In a study conducted by Ybarra, M.L., Espelage, D.L., and Mitchell, K,J., it was found out that the greater percentage of youth who use the internet do not frequently engage in sexual harassment and exploitation. Among those who are involved in these activities, an inherent psychosocial disturbance was identified. It purports then that the exploitation is brought about by the disturbance, and not by the internet use (Ybarra). However, it is implied then that the internet creates a venue for these individuals to continually put other members of the web at risk of being abused. Furthermore, the authors suggest that professionals in the corresponding discipline should be abrupt in identifying such cases in need of medical attention, and to provide the necessary intervention.

            In a survey conducted in US in 2003 among individuals aged 10 to 17, 25% of the respondents said that they experienced unwanted exposure to sexual materials and online pornography. This contradicted the common notion that those who had the exposure to such sites is only limited to those who actively seek them. Twenty five percent of those who had unwanted exposure reported to have be “very or extremely upset” because of this. (Mitchell, K.J., Finkelhor D., Wolak, J. 2003). This further supports the claim that the internet put the users at risk to being exposed to sexual materials which may negatively impact their emotions. What is important to note about this is the fact that those who are afflicted are young, and may not necessarily be prepared to react to or handle these stressors.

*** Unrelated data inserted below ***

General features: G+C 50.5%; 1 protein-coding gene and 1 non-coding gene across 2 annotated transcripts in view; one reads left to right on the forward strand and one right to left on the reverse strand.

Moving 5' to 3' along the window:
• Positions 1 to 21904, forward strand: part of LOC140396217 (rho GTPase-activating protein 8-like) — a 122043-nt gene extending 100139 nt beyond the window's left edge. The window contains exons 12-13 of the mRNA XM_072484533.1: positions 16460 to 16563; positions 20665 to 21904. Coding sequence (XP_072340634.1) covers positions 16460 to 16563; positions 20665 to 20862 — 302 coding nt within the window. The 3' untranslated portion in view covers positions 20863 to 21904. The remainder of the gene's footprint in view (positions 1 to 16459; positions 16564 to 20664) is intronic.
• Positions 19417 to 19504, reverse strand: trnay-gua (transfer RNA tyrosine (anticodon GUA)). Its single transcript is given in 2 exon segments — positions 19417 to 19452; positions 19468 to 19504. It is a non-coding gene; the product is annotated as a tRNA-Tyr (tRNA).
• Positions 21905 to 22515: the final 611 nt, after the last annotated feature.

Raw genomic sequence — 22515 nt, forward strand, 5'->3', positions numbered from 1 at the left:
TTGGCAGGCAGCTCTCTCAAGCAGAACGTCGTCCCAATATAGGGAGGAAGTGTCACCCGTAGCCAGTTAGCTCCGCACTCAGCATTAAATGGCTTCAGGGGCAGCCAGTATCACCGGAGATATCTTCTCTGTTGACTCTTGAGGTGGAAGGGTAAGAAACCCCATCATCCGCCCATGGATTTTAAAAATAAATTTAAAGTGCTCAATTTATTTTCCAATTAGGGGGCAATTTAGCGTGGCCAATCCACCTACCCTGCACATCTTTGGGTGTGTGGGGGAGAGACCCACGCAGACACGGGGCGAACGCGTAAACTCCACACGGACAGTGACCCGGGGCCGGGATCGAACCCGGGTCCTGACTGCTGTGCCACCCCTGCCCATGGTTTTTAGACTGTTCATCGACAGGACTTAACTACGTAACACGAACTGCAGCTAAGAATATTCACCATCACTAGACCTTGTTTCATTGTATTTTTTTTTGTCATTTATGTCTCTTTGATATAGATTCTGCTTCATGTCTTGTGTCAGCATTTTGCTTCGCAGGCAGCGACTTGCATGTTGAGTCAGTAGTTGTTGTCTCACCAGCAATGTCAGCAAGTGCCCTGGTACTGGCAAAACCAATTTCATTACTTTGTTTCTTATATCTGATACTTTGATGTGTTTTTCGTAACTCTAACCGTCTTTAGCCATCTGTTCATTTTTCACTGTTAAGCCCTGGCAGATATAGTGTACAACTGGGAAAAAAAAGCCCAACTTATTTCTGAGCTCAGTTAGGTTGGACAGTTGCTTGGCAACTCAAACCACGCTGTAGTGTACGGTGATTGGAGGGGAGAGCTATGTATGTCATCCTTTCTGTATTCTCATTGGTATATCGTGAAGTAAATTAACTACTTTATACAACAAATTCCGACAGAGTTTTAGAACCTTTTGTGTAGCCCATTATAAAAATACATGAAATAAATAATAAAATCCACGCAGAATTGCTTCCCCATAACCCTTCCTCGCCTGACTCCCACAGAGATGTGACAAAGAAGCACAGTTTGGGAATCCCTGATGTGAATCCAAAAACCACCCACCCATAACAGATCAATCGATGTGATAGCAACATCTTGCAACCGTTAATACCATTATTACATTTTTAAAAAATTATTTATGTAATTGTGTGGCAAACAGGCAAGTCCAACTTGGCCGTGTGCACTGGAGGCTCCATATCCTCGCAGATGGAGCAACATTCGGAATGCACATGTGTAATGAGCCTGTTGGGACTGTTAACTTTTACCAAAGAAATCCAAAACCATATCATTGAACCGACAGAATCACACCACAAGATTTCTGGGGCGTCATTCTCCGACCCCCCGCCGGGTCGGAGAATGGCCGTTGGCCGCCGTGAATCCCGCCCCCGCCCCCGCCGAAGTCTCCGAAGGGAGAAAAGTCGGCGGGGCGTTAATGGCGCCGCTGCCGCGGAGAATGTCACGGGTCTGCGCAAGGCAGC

A lot of cases especially in many developing countries have been reported where children are used to promote pornography. Online chats with the use of a webcam enables two individuals who are physically separated to view each other. This device is exploited as a tool for child prostitution by asking children and adolescents to perform sexual acts before the camera. Indeed, without the authority’s extra step in resolving this problem, the issue of child and adolescent prostitution over the internet could lead to a society’s demoted values.